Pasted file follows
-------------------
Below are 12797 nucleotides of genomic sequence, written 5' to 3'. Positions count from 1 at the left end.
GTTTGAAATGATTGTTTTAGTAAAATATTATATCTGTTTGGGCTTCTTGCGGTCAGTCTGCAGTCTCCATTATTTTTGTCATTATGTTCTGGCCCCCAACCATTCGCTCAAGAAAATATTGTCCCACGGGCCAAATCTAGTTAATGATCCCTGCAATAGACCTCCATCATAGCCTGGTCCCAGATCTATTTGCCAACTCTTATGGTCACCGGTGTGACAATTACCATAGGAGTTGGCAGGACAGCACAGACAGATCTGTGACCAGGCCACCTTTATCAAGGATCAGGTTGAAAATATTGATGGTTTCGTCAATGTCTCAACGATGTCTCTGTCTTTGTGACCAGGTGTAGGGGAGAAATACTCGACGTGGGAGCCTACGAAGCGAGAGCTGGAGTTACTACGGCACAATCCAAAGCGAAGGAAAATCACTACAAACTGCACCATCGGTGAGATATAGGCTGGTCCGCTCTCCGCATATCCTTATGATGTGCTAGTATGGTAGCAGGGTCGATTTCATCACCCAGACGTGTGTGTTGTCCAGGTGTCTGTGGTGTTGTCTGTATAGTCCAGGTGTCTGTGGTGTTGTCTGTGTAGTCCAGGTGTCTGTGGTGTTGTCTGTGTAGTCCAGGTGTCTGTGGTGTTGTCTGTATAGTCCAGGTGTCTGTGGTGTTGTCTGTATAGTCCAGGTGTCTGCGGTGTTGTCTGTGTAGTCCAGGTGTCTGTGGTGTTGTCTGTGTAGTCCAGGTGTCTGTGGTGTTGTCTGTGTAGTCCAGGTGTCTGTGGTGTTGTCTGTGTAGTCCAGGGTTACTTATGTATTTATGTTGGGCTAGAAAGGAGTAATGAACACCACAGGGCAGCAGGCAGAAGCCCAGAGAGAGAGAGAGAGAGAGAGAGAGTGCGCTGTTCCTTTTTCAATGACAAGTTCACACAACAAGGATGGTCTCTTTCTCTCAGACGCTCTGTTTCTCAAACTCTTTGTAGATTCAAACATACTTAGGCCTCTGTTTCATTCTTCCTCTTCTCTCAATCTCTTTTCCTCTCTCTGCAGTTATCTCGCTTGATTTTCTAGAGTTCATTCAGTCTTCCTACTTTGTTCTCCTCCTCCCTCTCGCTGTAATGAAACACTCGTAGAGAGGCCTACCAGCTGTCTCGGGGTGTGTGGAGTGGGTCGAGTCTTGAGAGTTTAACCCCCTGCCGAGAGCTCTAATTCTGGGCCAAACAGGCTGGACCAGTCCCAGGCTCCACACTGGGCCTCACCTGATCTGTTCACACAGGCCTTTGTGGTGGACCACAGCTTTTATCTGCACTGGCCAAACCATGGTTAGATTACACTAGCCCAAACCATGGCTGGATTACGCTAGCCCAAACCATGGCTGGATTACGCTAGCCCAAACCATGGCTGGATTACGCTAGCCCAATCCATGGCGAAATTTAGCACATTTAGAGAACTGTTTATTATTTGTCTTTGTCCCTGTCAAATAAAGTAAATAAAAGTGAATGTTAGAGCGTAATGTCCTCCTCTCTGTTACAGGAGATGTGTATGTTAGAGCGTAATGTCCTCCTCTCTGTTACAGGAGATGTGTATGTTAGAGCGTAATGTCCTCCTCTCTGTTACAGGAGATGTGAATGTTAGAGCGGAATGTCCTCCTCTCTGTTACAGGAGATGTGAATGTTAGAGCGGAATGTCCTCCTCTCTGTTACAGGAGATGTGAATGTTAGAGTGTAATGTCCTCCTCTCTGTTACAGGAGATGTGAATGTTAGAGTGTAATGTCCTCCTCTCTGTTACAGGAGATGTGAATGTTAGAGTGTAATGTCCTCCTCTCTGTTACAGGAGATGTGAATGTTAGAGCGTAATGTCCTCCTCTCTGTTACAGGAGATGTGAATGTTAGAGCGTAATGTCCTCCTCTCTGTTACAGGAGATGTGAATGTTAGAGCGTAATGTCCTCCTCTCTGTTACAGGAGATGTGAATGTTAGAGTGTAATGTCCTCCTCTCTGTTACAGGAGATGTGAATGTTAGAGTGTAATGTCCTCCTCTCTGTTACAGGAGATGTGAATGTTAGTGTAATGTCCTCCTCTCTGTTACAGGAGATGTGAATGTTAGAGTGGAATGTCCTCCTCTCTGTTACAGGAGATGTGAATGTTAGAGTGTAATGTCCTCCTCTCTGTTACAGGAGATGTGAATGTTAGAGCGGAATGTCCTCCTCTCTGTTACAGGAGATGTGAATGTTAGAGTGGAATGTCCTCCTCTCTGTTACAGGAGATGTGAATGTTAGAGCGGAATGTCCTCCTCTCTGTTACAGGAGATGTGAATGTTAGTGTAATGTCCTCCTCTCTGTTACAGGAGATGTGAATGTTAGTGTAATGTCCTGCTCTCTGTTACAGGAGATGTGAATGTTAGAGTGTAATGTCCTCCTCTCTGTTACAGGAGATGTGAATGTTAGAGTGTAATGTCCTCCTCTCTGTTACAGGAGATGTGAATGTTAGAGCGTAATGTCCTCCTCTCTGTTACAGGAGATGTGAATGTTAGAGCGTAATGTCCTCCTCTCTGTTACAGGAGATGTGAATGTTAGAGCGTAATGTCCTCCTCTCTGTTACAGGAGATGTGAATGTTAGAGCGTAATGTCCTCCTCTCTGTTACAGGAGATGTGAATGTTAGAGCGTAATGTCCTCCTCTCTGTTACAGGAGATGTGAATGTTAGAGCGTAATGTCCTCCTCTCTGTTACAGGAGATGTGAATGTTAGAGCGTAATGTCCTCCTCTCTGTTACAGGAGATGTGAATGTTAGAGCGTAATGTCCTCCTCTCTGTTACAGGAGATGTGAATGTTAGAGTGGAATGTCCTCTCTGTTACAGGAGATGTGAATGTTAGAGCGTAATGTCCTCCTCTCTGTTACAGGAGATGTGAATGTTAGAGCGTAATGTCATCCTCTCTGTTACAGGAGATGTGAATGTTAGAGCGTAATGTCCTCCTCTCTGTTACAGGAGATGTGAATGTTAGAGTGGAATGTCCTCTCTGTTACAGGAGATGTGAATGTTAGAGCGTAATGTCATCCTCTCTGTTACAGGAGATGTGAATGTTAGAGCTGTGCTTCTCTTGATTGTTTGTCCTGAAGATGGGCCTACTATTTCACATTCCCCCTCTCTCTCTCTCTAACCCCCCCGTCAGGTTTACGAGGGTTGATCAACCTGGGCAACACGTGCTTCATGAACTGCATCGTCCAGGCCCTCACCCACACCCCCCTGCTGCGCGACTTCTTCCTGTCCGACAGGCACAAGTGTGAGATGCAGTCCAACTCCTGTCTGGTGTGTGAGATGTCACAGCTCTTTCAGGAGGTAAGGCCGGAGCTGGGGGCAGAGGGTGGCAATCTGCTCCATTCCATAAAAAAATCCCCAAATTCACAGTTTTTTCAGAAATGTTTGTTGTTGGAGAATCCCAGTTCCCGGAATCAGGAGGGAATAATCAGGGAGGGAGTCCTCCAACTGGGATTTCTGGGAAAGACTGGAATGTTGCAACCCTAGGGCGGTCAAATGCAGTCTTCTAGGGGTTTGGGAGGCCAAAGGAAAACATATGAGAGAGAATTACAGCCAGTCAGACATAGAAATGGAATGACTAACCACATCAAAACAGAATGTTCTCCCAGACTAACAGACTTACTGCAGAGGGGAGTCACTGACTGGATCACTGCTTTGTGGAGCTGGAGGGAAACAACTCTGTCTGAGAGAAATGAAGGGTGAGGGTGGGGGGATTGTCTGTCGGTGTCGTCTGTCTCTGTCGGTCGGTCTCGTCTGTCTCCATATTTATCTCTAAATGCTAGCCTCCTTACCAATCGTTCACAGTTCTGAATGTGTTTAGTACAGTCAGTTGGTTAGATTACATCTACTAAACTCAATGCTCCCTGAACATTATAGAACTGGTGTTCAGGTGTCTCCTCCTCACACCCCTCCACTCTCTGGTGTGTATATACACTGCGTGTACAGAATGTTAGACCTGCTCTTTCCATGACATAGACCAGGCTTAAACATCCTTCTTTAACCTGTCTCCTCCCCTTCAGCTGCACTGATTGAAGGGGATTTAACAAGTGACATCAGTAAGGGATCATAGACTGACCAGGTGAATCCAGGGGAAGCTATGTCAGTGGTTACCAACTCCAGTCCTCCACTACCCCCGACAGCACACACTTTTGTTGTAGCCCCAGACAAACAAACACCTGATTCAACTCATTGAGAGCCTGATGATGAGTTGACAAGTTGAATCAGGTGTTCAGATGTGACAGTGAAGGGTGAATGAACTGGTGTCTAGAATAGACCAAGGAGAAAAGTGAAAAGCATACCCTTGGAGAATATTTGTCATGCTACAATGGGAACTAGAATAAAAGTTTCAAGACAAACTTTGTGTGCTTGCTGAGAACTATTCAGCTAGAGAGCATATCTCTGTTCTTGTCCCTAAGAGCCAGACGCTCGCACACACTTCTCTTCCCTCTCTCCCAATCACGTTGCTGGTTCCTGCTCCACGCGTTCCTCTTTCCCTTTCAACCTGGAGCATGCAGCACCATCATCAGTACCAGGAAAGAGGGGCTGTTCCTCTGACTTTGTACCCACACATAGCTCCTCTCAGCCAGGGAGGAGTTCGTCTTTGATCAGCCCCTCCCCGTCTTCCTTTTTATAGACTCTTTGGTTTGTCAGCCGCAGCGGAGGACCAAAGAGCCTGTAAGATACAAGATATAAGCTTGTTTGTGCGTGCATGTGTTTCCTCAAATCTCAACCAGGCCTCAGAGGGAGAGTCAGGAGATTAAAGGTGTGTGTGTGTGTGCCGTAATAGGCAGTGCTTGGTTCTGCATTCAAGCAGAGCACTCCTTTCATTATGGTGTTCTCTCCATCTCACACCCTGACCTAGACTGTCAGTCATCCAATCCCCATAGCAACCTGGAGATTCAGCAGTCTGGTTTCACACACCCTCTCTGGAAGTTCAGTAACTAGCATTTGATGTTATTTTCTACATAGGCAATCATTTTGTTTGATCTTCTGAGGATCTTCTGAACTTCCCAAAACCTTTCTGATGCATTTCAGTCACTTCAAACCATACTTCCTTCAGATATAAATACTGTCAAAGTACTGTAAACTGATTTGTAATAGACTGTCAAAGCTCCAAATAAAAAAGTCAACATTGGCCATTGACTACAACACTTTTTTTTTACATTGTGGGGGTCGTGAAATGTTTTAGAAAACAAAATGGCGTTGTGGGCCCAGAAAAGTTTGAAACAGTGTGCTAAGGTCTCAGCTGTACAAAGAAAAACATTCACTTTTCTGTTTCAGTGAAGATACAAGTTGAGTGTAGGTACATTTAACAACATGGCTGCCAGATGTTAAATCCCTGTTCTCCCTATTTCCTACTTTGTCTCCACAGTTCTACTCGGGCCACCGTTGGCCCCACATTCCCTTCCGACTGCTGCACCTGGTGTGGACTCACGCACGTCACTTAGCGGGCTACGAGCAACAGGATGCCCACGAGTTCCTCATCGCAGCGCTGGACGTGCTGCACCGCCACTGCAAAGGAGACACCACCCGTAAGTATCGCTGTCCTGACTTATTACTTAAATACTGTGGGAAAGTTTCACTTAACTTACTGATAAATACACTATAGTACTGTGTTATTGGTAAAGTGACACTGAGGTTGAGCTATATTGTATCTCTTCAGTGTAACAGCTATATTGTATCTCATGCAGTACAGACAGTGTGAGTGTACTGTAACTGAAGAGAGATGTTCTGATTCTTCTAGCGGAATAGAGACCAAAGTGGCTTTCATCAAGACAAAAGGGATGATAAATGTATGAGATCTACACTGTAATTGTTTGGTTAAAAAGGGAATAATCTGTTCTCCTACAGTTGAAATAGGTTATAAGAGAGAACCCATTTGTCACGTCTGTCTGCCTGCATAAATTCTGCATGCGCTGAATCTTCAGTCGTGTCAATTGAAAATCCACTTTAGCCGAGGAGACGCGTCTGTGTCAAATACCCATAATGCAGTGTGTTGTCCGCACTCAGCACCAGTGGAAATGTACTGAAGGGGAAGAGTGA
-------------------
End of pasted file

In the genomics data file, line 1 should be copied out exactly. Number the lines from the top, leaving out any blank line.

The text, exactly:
Below are 12797 nucleotides of genomic sequence, written 5' to 3'. Positions count from 1 at the left end.